Are you a spooner? If you have a secret stash of spoons you never use, embossed, enameled, or engraved with the names or depictions of places you have visited only once, then you probably are. But don't let those utensils languish in your kitchen's junk drawer. What you need is a spoon rack, so you can show off your passion for concave keepsakes.
In the United States, the heyday of souvenir spoons was the late 19th and early 20th centuries. That was also a golden age for traveling salesmen, who'd return home from their journeys laden with spoons touting everything from natural wonders to civic landmarks to famous native sons and daughters. Sometimes only a spoon's handle was decorated, while other spoons also featured chased or sculpted bowls and stems. Most desired were spoons whose stems and handles had been transformed into figures or objects, such as a stem shaped like the Statue of Liberty or a handle that looked like a log cabin, making it an advertisement for maple syrup.
In fact, advertising spoons were widely collected, mostly because their sponsorship made them cheap, if not free. Religious spoons were also popular—one set of 13 featured Christ and his 12 Apostles. And then there were spoons whose basic designs were customized for different locales. For example, a popular sterling silver spoon of the day featured an enamel painting of cotton pickers in the spoon's bowl, which was purported to be a scene from Dallas or Memphis, depending on where the spoon was purchased. Other sterling silver spoons were produced by major manufacturers, from Gorham to Tiffany.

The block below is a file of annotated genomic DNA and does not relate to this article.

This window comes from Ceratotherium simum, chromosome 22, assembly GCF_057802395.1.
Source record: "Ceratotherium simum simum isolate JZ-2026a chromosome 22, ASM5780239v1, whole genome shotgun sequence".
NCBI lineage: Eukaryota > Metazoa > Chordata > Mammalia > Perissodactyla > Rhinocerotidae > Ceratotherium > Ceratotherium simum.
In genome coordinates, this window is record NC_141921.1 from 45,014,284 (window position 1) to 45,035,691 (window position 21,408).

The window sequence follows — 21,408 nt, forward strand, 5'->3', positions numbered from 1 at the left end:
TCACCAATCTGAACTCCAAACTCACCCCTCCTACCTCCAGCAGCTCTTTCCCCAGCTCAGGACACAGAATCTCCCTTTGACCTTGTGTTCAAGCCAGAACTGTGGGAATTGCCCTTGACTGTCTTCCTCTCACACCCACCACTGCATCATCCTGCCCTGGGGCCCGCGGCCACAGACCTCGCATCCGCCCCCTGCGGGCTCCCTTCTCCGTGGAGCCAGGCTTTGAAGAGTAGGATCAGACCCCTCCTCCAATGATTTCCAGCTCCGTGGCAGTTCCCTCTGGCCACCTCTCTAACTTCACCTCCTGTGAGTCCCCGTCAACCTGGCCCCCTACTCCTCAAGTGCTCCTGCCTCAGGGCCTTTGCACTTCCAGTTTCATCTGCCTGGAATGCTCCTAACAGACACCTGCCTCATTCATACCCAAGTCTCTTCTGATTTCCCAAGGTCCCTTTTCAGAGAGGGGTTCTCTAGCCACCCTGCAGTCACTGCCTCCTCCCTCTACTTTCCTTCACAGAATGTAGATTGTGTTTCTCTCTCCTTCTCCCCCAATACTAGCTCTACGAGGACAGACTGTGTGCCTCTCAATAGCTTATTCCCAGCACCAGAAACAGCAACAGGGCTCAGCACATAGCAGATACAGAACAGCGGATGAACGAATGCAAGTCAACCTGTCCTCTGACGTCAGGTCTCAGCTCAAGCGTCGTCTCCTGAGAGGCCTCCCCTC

Finally, and in a collecting class all their own, are world's fair spoons, such as those produced for the Columbian Exhibition in Chicago in 1893 and the Panama-Pacific International Exposition in San Francisco in 1915.